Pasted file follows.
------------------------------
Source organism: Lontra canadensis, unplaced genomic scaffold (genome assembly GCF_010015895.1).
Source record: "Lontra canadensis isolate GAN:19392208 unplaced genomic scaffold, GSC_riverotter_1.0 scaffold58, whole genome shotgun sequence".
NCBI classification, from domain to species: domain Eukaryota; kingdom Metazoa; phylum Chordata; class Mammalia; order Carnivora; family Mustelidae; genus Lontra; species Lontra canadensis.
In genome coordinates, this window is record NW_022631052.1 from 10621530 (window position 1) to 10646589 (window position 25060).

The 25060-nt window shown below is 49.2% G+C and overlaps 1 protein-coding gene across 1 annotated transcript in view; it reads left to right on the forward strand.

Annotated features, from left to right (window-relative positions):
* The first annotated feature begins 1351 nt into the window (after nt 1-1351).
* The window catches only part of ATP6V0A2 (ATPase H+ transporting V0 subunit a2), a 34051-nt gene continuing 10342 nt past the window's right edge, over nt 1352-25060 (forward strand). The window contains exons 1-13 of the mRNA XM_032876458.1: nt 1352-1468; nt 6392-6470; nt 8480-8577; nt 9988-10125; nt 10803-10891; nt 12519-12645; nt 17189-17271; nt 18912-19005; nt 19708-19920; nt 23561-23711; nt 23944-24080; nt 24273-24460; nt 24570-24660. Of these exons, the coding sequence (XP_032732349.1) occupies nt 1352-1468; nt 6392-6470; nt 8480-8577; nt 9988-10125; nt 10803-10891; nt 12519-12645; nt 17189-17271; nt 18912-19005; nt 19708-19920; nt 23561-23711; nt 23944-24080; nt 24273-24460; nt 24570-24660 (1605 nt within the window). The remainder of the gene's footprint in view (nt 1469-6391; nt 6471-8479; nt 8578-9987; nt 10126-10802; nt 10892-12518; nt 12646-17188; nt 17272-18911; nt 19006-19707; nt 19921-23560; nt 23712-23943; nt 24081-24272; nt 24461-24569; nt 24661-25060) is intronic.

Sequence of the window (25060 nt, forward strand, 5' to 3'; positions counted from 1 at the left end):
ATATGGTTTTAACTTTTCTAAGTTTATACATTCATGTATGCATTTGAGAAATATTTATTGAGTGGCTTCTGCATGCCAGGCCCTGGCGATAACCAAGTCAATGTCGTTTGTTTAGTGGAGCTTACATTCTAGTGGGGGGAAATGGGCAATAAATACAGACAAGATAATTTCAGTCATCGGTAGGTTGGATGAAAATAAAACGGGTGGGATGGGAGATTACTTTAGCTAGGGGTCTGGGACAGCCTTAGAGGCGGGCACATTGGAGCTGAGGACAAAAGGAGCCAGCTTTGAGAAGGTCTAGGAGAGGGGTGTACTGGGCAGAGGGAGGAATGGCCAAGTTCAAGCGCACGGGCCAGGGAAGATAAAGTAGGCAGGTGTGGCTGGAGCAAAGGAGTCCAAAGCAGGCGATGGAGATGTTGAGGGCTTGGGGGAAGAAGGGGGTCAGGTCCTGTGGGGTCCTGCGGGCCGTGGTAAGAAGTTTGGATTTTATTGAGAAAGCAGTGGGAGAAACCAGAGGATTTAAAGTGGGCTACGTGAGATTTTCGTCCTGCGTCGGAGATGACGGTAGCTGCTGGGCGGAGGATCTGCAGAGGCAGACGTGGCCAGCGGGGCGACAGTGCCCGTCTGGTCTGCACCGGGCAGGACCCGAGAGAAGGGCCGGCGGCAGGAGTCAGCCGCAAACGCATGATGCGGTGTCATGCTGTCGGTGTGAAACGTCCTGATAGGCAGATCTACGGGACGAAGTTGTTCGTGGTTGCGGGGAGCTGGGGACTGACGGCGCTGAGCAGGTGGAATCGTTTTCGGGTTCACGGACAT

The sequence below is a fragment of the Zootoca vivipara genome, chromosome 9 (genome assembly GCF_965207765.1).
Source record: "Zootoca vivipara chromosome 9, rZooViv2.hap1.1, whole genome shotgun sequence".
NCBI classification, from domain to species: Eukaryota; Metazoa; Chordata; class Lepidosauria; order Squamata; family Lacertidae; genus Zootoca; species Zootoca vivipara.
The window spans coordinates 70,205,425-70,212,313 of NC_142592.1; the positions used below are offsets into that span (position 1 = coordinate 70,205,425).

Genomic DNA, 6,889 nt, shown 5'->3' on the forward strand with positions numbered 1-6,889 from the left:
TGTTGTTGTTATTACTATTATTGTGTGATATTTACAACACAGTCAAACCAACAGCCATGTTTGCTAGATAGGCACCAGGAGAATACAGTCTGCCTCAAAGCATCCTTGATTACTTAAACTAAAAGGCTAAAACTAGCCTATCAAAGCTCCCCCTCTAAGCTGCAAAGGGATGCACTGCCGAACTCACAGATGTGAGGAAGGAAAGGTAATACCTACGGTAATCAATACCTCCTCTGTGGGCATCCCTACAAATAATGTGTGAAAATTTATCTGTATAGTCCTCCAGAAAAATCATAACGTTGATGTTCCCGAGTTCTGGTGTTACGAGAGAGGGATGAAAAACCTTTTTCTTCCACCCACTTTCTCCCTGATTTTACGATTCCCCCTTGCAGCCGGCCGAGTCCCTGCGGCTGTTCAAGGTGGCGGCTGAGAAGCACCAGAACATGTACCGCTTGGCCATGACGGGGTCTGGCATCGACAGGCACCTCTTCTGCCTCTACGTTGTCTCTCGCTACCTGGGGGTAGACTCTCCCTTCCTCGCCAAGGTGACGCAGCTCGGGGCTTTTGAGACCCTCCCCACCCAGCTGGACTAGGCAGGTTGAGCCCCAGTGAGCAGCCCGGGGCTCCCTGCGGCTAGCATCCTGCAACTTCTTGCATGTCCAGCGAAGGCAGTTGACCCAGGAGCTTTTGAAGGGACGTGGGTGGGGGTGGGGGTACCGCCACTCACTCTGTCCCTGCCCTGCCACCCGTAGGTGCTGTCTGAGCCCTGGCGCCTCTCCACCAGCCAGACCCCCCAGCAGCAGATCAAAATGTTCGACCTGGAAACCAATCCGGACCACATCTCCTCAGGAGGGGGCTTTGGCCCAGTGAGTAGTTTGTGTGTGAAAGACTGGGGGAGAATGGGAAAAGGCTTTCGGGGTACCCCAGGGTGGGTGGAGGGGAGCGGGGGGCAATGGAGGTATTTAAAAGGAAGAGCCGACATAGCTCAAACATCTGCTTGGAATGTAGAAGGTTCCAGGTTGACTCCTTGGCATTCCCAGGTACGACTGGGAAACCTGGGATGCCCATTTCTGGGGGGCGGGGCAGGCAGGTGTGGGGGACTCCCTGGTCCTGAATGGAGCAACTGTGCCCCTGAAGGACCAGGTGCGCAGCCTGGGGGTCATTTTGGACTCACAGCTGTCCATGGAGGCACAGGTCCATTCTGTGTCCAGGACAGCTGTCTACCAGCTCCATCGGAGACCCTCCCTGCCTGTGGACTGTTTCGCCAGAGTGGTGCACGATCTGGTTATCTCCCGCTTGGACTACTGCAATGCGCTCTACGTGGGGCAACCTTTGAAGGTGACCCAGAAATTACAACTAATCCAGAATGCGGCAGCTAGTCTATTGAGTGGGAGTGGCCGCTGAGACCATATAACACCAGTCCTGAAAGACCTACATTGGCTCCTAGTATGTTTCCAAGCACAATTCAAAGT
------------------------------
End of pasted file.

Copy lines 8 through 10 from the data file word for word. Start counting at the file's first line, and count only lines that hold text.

* The window catches only part of ATP6V0A2 (ATPase H+ transporting V0 subunit a2), a 34051-nt gene continuing 10342 nt past the window's right edge, over nt 1352-25060 (forward strand). The window contains exons 1-13 of the mRNA XM_032876458.1: nt 1352-1468; nt 6392-6470; nt 8480-8577; nt 9988-10125; nt 10803-10891; nt 12519-12645; nt 17189-17271; nt 18912-19005; nt 19708-19920; nt 23561-23711; nt 23944-24080; nt 24273-24460; nt 24570-24660. Of these exons, the coding sequence (XP_032732349.1) occupies nt 1352-1468; nt 6392-6470; nt 8480-8577; nt 9988-10125; nt 10803-10891; nt 12519-12645; nt 17189-17271; nt 18912-19005; nt 19708-19920; nt 23561-23711; nt 23944-24080; nt 24273-24460; nt 24570-24660 (1605 nt within the window). The remainder of the gene's footprint in view (nt 1469-6391; nt 6471-8479; nt 8578-9987; nt 10126-10802; nt 10892-12518; nt 12646-17188; nt 17272-18911; nt 19006-19707; nt 19921-23560; nt 23712-23943; nt 24081-24272; nt 24461-24569; nt 24661-25060) is intronic.

Sequence of the window (25060 nt, forward strand, 5' to 3'; positions counted from 1 at the left end):
ATATGGTTTTAACTTTTCTAAGTTTATACATTCATGTATGCATTTGAGAAATATTTATTGAGTGGCTTCTGCATGCCAGGCCCTGGCGATAACCAAGTCAATGTCGTTTGTTTAGTGGAGCTTACATTCTAGTGGGGGGAAATGGGCAATAAATACAGACAAGATAATTTCAGTCATCGGTAGGTTGGATGAAAATAAAACGGGTGGGATGGGAGATTACTTTAGCTAGGGGTCTGGGACAGCCTTAGAGGCGGGCACATTGGAGCTGAGGACAAAAGGAGCCAGCTTTGAGAAGGTCTAGGAGAGGGGTGTACTGGGCAGAGGGAGGAATGGCCAAGTTCAAGCGCACGGGCCAGGGAAGATAAAGTAGGCAGGTGTGGCTGGAGCAAAGGAGTCCAAAGCAGGCGATGGAGATGTTGAGGGCTTGGGGGAAGAAGGGGGTCAGGTCCTGTGGGGTCCTGCGGGCCGTGGTAAGAAGTTTGGATTTTATTGAGAAAGCAGTGGGAGAAACCAGAGGATTTAAAGTGGGCTACGTGAGATTTTCGTCCTGCGTCGGAGATGACGGTAGCTGCTGGGCGGAGGATCTGCAGAGGCAGACGTGGCCAGCGGGGCGACAGTGCCCGTCTGGTCTGCACCGGGCAGGACCCGAGAGAAGGGCCGGCGGCAGGAGTCAGCCGCAAACGCATGATGCGGTGTCATGCTGTCGGTGTGAAACGTCCTGATAGGCAGATCTACGGGACGAAGTTGTTCGTGGTTGCGGGGAGCTGGGGACTGACGGCGCTGAGCAGGTGGAATCGTTTTCGGGTTCACGGACAT